The internal selection of a candidate which violated Ukrainian law by participating in a state-sponsored concert on occupied territory was no coincidence but a carefully selected move.

Ukraine’s authorities came out with statements that any other candidate who did not violate Ukrainian laws would be welcome to perform at Eurovision, but the law which Samoilova violated is one for all.

Other people Ukraine banned for the same reason

Ukraine’s decision is by no way random.

Up to date, 140 performers have been banned entry to the country over their actions in undermining Ukraine’s territorial integrity. Kyiv refuses entry to journalists who enter occupied territories by crossing the border which Ukraine doesn’t control, as well to journalists who undermine Ukraine’s territorial integrity with their materials. Among the persons who are denied entry to Ukraine are such heavyweight figures as former USSR President Mihail Gorbachov, who stated that the occupation of Crimea was legal, and the world-known French actor Gerard Depardieu.

Meanwhile, the group of Ukrainian activists Vidsich argue that the SBU’s actions are not harsh enough, and protest performances of Russian artists in Ukraine which the SBU did not ban.

After all, would French people have been happy to receive German singers who performed during the German occupation of Paris in 1940?


After Samoilova was denied entry to Ukraine, the (EBU) first responded by a press statement in which it stated that while it respects the laws of the host country it is “deeply disappointed in this decision as we feel it goes against both the spirit of the Contest and the notion of inclusivity that lies at the heart of its values” and later offered Samoilova to participate via satellite, which the Russian side refused.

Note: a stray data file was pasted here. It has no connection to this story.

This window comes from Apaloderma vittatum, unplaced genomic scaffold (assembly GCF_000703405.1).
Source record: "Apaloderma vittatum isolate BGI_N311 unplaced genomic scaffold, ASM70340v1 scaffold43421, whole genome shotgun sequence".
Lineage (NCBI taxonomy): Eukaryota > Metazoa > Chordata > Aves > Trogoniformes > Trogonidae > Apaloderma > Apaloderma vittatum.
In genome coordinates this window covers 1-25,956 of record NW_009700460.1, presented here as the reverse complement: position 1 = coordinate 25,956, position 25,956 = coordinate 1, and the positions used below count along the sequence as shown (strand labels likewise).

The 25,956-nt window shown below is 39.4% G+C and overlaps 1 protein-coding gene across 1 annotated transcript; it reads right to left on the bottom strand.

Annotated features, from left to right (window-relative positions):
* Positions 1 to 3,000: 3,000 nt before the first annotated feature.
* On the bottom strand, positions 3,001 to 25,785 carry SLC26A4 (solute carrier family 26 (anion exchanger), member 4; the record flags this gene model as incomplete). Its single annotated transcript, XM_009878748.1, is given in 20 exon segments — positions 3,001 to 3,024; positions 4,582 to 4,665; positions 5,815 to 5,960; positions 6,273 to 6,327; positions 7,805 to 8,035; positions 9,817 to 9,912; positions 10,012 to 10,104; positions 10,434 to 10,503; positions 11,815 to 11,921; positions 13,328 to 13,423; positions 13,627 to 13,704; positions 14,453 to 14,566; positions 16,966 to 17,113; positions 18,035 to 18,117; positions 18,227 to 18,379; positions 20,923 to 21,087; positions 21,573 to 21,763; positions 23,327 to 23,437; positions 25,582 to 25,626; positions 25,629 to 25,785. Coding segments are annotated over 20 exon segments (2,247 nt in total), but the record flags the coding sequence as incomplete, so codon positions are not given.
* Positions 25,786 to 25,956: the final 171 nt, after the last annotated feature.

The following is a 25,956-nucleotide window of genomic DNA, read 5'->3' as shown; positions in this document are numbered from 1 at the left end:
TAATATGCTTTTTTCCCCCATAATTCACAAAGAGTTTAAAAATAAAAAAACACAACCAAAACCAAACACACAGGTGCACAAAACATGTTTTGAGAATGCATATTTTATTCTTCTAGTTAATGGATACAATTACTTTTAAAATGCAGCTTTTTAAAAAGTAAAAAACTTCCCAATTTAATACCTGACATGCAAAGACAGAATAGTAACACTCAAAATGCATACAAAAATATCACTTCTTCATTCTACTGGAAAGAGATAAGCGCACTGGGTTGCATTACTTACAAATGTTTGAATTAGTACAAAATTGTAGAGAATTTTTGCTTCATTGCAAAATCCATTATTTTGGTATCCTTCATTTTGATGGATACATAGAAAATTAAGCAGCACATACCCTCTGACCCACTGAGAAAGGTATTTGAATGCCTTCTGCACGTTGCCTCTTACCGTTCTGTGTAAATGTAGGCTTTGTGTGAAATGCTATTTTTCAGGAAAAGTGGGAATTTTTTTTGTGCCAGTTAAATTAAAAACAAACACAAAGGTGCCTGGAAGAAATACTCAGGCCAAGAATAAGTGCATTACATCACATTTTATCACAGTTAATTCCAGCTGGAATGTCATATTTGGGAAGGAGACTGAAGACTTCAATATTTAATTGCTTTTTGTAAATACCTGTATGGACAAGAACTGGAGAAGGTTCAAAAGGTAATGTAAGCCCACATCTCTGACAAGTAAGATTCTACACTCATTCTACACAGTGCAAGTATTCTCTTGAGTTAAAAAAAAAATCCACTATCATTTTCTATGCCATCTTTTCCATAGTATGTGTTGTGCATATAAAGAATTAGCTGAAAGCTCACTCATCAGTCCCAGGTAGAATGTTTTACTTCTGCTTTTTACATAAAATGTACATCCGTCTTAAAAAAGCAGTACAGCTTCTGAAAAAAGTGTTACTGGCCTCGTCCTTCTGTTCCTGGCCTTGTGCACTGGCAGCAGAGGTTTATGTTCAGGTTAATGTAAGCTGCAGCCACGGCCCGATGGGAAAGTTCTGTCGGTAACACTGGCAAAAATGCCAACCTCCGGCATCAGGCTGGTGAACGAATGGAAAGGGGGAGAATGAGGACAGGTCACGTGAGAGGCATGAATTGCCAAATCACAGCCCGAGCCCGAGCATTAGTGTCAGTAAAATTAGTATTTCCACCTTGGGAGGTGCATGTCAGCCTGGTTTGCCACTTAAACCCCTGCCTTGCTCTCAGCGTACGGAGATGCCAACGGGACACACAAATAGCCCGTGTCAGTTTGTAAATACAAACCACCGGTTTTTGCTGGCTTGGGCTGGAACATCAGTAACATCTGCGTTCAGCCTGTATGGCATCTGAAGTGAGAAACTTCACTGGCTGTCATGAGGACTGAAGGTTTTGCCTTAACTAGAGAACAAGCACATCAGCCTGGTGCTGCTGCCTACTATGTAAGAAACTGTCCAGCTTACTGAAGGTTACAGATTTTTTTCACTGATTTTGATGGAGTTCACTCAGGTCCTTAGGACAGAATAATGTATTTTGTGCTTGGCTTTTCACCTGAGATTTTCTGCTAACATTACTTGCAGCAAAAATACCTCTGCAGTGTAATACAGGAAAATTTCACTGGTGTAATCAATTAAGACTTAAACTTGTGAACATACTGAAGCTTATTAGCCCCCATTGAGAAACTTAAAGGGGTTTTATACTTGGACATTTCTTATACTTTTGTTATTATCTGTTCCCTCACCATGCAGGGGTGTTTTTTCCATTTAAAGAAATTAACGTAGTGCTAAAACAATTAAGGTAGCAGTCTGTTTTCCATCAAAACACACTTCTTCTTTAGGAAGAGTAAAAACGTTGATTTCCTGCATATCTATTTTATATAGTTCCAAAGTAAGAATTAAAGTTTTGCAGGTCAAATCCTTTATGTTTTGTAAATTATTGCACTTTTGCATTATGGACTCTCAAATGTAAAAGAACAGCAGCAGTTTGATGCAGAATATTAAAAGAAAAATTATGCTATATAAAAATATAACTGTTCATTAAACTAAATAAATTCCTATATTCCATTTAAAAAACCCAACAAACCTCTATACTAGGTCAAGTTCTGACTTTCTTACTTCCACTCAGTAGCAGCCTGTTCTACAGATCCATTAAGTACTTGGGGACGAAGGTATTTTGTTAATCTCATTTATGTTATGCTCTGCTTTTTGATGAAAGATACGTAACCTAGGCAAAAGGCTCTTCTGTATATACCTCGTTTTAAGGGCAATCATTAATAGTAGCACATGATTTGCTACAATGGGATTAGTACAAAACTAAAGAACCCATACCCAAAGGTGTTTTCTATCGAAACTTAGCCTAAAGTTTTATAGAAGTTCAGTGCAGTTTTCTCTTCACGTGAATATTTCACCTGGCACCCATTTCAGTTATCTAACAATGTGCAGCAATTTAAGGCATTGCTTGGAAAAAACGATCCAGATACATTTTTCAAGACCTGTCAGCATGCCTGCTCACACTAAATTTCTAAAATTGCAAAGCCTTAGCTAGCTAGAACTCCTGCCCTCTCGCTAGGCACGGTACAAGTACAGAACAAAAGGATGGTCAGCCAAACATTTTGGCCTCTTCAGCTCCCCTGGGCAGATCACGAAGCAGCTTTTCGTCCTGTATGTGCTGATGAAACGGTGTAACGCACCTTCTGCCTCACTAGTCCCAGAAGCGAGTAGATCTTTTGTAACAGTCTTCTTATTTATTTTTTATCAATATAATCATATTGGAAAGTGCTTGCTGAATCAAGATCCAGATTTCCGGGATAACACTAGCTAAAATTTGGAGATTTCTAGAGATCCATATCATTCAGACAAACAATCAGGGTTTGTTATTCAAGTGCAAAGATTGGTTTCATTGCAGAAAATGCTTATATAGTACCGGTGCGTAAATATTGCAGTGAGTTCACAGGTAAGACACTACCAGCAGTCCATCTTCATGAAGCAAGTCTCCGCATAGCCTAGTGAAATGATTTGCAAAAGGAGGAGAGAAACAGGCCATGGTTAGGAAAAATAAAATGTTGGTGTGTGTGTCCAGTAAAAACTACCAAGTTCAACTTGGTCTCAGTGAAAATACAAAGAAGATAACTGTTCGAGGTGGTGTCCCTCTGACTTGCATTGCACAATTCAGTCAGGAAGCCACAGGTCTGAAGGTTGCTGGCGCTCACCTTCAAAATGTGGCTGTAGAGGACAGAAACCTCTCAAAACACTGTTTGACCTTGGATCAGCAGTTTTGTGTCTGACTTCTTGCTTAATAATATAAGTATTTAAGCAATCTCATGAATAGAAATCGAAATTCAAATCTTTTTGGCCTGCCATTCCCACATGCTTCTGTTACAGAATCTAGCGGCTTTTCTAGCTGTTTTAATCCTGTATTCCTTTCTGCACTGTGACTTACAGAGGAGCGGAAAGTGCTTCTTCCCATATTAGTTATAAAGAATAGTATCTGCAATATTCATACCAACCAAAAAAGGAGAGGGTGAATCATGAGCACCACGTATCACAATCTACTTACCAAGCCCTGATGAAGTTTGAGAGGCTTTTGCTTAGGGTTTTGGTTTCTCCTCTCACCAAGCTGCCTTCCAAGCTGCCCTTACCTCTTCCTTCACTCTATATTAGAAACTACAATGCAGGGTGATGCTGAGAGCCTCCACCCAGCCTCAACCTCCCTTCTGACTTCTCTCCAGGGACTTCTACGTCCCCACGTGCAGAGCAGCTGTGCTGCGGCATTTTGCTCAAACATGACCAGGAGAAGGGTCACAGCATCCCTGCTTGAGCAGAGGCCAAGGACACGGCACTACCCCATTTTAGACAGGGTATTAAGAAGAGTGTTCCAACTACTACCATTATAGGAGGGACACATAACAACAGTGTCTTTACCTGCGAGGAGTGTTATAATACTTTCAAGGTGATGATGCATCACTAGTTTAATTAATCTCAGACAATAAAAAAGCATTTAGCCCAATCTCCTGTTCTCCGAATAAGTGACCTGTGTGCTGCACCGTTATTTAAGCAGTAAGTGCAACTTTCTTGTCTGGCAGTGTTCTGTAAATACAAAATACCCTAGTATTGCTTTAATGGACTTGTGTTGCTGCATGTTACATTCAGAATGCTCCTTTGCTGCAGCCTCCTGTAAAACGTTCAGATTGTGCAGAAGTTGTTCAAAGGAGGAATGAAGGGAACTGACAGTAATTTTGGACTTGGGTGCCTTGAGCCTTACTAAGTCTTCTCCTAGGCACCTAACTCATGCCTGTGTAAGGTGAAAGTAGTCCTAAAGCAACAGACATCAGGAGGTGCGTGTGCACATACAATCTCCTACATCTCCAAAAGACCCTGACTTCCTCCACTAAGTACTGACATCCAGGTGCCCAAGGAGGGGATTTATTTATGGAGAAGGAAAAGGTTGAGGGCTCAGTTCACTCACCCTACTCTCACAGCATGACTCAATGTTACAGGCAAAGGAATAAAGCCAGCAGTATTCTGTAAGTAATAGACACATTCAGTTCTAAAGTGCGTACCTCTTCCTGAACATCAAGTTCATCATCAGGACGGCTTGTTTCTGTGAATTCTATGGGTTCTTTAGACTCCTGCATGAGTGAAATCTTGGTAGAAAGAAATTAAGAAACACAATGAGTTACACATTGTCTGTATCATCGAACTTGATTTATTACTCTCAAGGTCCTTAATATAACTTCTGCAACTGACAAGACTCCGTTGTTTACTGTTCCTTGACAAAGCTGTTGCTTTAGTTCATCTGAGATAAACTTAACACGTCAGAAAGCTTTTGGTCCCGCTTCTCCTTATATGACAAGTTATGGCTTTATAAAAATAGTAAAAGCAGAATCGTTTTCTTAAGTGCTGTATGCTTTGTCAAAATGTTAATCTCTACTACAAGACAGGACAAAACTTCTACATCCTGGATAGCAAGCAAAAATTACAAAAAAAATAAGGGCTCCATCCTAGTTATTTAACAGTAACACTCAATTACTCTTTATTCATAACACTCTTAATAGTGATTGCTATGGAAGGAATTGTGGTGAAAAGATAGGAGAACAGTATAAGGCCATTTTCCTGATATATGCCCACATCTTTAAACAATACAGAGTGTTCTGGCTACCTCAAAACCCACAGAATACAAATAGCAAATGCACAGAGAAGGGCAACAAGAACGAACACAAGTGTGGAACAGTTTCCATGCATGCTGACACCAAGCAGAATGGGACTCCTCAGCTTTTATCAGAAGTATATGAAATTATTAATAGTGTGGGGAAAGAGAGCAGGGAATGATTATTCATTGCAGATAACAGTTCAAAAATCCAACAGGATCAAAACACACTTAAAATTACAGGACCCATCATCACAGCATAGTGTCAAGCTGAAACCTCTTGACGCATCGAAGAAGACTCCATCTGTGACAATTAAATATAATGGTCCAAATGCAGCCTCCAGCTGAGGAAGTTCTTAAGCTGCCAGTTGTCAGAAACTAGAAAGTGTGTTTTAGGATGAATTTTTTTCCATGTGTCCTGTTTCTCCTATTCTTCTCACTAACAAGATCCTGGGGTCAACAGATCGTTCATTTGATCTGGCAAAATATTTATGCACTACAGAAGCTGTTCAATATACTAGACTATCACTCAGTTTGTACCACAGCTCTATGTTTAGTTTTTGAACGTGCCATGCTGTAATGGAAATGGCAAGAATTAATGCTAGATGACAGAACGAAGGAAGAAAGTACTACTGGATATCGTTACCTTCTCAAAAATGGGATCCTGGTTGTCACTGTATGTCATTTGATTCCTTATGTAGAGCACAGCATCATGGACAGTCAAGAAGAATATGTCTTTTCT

The EBU’s letter to Ukraine’s Prime Minister Groysman was less diplomatic. Sent on 23 March, it notifies Groysman that several Eurovision members are considering withdrawal, that Ukraine might be excluded from further Eurovision events, that Ukraine should find a solution to allow Samoilova to participate under the same conditions as the other 42 delegations, and that they were not aware of any information that Samoilova poses a security threat the Ukraine.

Ukraine rejected the proposal. “It is unprecedented and unacceptable to demand such extraordinary decisions from Ukraine for the sake of Russia,” Deputy Prime Minister Vyacheslav Kyrylenko said on 1 April.

Despite being banned from entering Ukraine, Samoilova continues preparations for the contest.